What they discovered was that much of the conventional wisdom about what got voters to vote was simply wrong.
Exhibit A: Robo Calls
Campaigns spend a fortune on these calls because they think they work, and to be fair, social psychological theory suggests they should work, too. When a well-liked personality — Oprah — endorses a candidate, it should make a difference.
But when Gerber and Green did a series of experiments testing celebrity robo calls, that's not what they found.
"The robo call had no detectable effect whatsoever," says Green. "We are batting basically a perfect zero for all these robo call celebrity endorsements. Which is kind of an interesting commentary not only on the effectiveness of a campaign tactic but on a well-regarded social psychological theory."
Since those first experiments, which took place in 1998, there have been dozens more.
Scientists have discovered that when you tell potential voters that lots of people are going to the polls, the social pressure makes them more likely to go to the polls, too.
And when you indicate to people that you are watching them by mailing them records that show how often they and their neighbors have voted, that really gets them to the polls, too. "It was an enormous effect — 8 percentage points," Green says.
Though at first many campaign professionals dismissed this work, over time it's been gaining acceptance among both Democrats and Republicans.
Now, the potential impact of this work on elections shouldn't be overstated.
The reality is that elections are mostly decided by some combination of macro forces like the economy and war, and political personalities. But Rogers believes that rethinking campaigns based on this kind of research can make a difference.
"We're talking about increasing the chances of winning on the margins during close races," he says. "But there are a lot of races on the margins."
ROBERT SIEGEL, HOST:
How much of this campaign jousting makes people come out to vote or stay home? Well, over the past decade or so, researchers have done controlled experiments on voters. And as NPR's Alix Spiegel reports, the experiments are slowly changing how political professionals think about getting out the vote.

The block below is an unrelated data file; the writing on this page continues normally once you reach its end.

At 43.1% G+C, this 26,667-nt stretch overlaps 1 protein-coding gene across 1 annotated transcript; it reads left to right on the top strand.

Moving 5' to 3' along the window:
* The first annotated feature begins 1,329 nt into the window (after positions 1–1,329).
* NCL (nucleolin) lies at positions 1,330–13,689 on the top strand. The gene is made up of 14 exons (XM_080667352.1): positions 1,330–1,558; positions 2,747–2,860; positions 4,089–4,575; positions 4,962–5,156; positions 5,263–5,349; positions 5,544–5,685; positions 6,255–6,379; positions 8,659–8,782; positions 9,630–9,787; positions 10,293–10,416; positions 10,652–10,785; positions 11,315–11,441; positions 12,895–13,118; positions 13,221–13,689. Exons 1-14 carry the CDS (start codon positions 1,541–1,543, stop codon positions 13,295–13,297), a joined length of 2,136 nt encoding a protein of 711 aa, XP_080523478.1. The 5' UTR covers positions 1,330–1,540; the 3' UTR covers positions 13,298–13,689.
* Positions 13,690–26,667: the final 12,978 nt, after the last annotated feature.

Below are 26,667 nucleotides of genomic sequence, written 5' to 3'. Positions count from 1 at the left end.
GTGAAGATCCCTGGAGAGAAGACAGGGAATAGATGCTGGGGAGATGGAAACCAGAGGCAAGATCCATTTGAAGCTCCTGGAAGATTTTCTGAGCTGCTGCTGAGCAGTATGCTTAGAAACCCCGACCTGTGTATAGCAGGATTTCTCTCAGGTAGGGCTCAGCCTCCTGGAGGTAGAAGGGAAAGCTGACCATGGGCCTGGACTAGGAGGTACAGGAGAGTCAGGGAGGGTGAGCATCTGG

ALIX SPIEGEL, BYLINE: In the coming months, many Americans will get a call from a political campaign, something along the lines of...
UNIDENTIFIED MAN: Hi. I'm calling to remind you to vote on Tuesday, April 22. Do you plan to vote on Tuesday?
SPIEGEL: Calls like this have been a staple of political campaigns for decades. But back in April of 2008, a few days before the presidential primary between Barack Obama and Hillary Clinton, thousands of Pennsylvania voters got a version of this call with a twist: The potential voters were asked a series of carefully constructed questions.
UNIDENTIFIED MAN: About what time do you expect you'll head to the polls on Tuesday? What do you think you'll be doing before you head to the polls that day? And where do you expect you'll be coming from when you head to the polls?
SPIEGEL: These questions were designed by Harvard professor Todd Rogers. Among other things, Rogers is a behavioral psychologist, and he chose those questions for a reason.
TODD ROGERS: We borrowed that from cognitive psychology, thinking through the actual moment when you will do something. Thinking through that actually makes it more likely that the behavior will pop into your mind at the appropriate time.
SPIEGEL: And actually get you to, for example, go out and vote. Now, to make sure this really worked in real life, Rogers did something that hasn't been done much in politics: He did a randomized controlled study. That is, he randomly divided the state of Pennsylvania into different groups: Thousands got the call I just explained, thousands got a standard get-out-the-vote call without the questions, and thousands got no call at all. And what Rogers found was that those questions, they really did work.
ROGERS: Just asking those three simple planning questions doubled the impact of the calls.
SPIEGEL: People who were asked the questions were twice as likely to vote as people who were not.
ROGERS: I was very pleasantly surprised by how effective it appeared to be.